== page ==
The Tudors: Art and Majesty in Renaissance England, at Palace of Legion of Honor, San Francisco

We Americans may consider ours a classless society, but American culture belies our national myth of democratic equality. So does our fascination with dynasties and royalty, whether monarchic or capitalist. The Legion of Honor’s new treasure-trove exhibition, The Tudors: Art and Majesty in Renaissance England, coming after the inauguration of Charles III and the conclusion of the popular Succession television series (based on the Murdoch media empire), is thus timely and informative, an eye-popping spectacle of luxury goods—paintings, prints, ritual vestments, tapestries, vessels, and other artifacts. Created as state propaganda to legitimize an upstart dynasty, the artifacts still gratify the eye, while providing us moderns, half a millennium later, an object lesson in how power shaped and shapes official culture.


The Tudor Dynasty began in 1485 at the Battle of Bosworth Field, with the defeat of the last of the York kings, crookback Richard III. That battle ended the Wars of the Roses (1455-87)—a  power struggle between descendants of cons of the Plantagenet Edward II (1312-77): John of Gaunt, Duke of Lancaster (1340-99), his side symbolized by the white rose; and Edmund, Duke of York (1341-1402), his side symbolized  by the red rose. Shakespeare’s history plays—Henry IV, Henry V and Henry VI—detail the fratricidal conflict, with Richard III ’s villainy contrasting with the current enlightened patroness of the arts, Elizabeth I.


Henry Tudor (1457-1509), crowned Henry VII, was not in fact of the York line, but of the lowborn Welsh Tudors, one of whom had become the secret husband of the young widow of Henry V. Henry legitimized his reign as the de-facto head of the York side by marrying Elizabeth of York, and uniting the Lancastrian and York roses into the composite Tudor rose. Succeeding Henry (reigned 1485- 1509) were his son, Henry VIII (r. 1509–47), and then Henry VIII’s three children, Edward VI (r. 1547–53), Mary I (r. 1553–58), and Elizabeth I (r. 1558–1603).


The exhibition, which originated at the Metropolitan Museum of New York, was curated by European art specialists Elizabeth Cleland and Adam Eaker, and comes to San Francisco in a somewhat abbreviated form due to covid and insurance factors that came into play after 2020. While it is large, it is not exhaustingly so; furthermore, the show is laid out chronologically rather than thematically, one or two galleries per monarch, making it easy to negotiate without time-tripping mental gymnastics.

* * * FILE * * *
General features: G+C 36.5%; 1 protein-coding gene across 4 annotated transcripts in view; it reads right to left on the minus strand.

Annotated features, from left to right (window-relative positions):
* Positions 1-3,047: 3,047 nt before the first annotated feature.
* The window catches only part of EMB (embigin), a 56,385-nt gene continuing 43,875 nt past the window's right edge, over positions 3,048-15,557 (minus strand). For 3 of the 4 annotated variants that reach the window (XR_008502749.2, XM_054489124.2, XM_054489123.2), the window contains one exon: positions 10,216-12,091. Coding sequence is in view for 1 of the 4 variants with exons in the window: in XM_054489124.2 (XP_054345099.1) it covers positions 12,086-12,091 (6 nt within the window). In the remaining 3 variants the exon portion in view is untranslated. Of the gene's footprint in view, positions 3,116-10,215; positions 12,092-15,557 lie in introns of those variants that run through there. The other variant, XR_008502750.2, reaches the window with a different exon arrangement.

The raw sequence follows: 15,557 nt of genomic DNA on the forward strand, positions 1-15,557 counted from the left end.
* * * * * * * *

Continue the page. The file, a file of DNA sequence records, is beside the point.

In the catalogue’s introductory essay, Cleland and Easter note the backwardness of English art at the time: “When it comes to the visual arts, the English have a long- standing tradition of national self-deprecation. Writing at the end of the Elizabethan era, Richard Haydock lamented that the art of painting ‘never attained to any great perfection amongst us.’ Almost two centuries later, Horace Walpole apologetically prefaced his Anecdotes of Painting in England by acknowledging that its ‘chief business . . . must be to celebrate the arts of a country which has produced so few good artists.’” The most accomplished paintings in the exhibition are Hans Holbein’s the Younger’s portraits of Jane Seymour, Henry VIII’s third wife, in 1536-7; her son, the young Edward VII, as a regal two-year-old princeling, in 1538;  and the young German nobleman and humanist, Hermann von Wedigh III, in 1532; all three are masterpieces of detailed observation and human sympathy. Mention should also be made of a 1540 full-length portrait of Henry by Holbein’s workshop, capturing the young monarch’s outsized personality, every inch a king, and Paolo Torrigiano’s 1510-15 polychromed terra cotta bust of John Fisher, the ascetic Bishop of Rochester, beheaded in 1535 for refusing to recognize Henry VIII as head of the Church of England, a tour de force of sympathetic realism.


The homegrown English talent, working from a more conceptual, decorative aesthetic, produced striking works as well: Nicholas Hilliard’s iconic, bejeweled 1576-8 portrait of Elizabeth I captures the Virgin Queen as national symbol; and George Gower’s earlier 1567 portrait portrays the young, fashionable (and supposedly marriageable) Elizabeth as a paragon of female virtue and fecundity.


Those who might enjoy a deep dive into English Renaissance culture—and the human stories behind the artifacts— can delve into the scholarly catalogue, which traces the myths and symbols of Catholic and Protestant culture in England and the Continent (from which a prosperous England imported the best artistic talent); the role of religion at this crucial period; and, as always, the role of strategic marriages between members of transactional ‘frenemy’ aristocratic families.